A scale in Ionic mode is constructed by progressing up from the root note (or tonic) according to the intervals in the following sequence:

Tone, tone, semitone, tone, tone, tone, semitone.

Thus for the key of C this is C,D,E,F,G,A,B,(C) but in G it would be G,A,B,C,D,E,F#,(G). Although the starting notes are different and use different 'flavours' of F, they are both Ionic mode scales and both follow the sequence of intervals above.

The sequence associated with a mode is used to determine the scale in that mode but a mode also infers a certain amount of consideration when it comes to melody and harmony that makes use of it. Some of this theory is all but academic these days but establishes an important, if subtle, distinction between a mode and a scale.
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Re: Modes: don't you just love 'em?

Postby GilesAnt » Wed Jun 10, 2020 5:54 pm

I'm not sure there is a difference between a mode and a scale Eddy. A mode is a scale, i.e. a means of subdividing the notes of an octave. It just so happens that our modern major scale is identical to the Ionian Mode.
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Re: Modes: don't you just love 'em?

Postby Eddy Deegan » Wed Jun 10, 2020 6:24 pm

GilesAnt wrote:I'm not sure there is a difference between a mode and a scale Eddy. A mode is a scale, i.e. a means of subdividing the notes of an octave. It just so happens that our modern major scale is identical to the Ionian Mode.

I wouldn't disagree in a practical sense these days, hence my comment about it being largely academic, but nearly 40 years ago when I was receiving 'old school' (even by the standards of the day) training in theory it was a distinction that was impressed upon me on more than one occasion.

That said, my teacher was born in 1911 and for some time amongst other things was a lecturer at the Royal Academy. That's not an appeal to authority but he was a hardcore theorist as well as a pianist so I always took his word for it ;-)

The distinction he made referenced the fact that there were subtle differences in the application of melody and harmony depending on which mode you were using, whereas a scale is no more than a blunt tool to divide an octave into intervals, but in all honesty I couldn't cite any of them after all these years.

According to Wikipedia, Liane Curtis (in the book Companion to Medieval and Renaissance Music - ISBN 0-520-21081-6) wrote:

Liane Curtis wrote:"Modes should not be equated with scales: principles of melodic organization, placement of cadences, and emotional affect are essential parts of modal content"

... but I've not been able to find any further concrete information on that based on a cursory search or two, and indeed the authors' names seem not to align, so I may just be being pedantic insofar as I do believe there was a distinction if you go back a few decades.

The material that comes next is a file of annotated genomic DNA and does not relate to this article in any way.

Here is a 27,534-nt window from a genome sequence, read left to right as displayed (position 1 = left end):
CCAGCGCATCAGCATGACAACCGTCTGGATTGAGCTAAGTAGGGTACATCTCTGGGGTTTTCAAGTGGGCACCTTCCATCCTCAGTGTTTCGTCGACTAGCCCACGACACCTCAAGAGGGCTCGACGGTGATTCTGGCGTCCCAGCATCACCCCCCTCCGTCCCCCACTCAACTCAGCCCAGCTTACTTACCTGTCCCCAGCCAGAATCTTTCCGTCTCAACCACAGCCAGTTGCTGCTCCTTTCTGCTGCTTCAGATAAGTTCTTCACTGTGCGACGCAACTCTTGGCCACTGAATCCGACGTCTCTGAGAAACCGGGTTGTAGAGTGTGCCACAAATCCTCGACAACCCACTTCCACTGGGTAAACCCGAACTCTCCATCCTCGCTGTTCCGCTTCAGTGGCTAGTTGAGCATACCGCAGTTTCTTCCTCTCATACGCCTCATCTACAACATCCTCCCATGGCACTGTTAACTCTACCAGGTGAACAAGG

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Re: Modes: don't you just love 'em?

Postby GilesAnt » Wed Jun 10, 2020 6:47 pm

But that definition you quote applies to both scales and modes. He was probably making the point that scales (i.e. major and minor scales according to his definition) behave differently to all the other modes in terms of the way they support functional harmony (i.e. the V7-I cadence). None of the other modes support a true V7-I cadence.

Now this is a crucial distinction, but it doesn't really mean that modes aren't scales. How is a scale a means of dividing an octave up, but not a mode?
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Re: Modes: don't you just love 'em?

Postby Eddy Deegan » Wed Jun 10, 2020 6:52 pm

GilesAnt wrote:But that definition you quote applies to both scales and modes. He was probably making the point that scales (i.e. major and minor scales according to his definition) behave differently to all the other modes in terms of the way they support functional harmony (i.e. the V7-I cadence). None of the other modes support a true V7-I cadence.

Now this is a crucial distinction, but it doesn't really mean that modes aren't scales. How is a scale a means of dividing an octave up, but not a mode?

Both are means of dividing an octave up; all I'm citing is a memory of a distinction between the terms 'scale' and 'mode'. My suspicion is that they are two words for the same thing, the subtle difference being that mode infers (or at least, used to) the consideration of such a division when exercising the rules of melody and harmony wheras scale does not.

I think we're violently agreeing with each other, that it's just a terminology thing and the difference is of no consequence these days although I retain an echo of the imprint I got back then!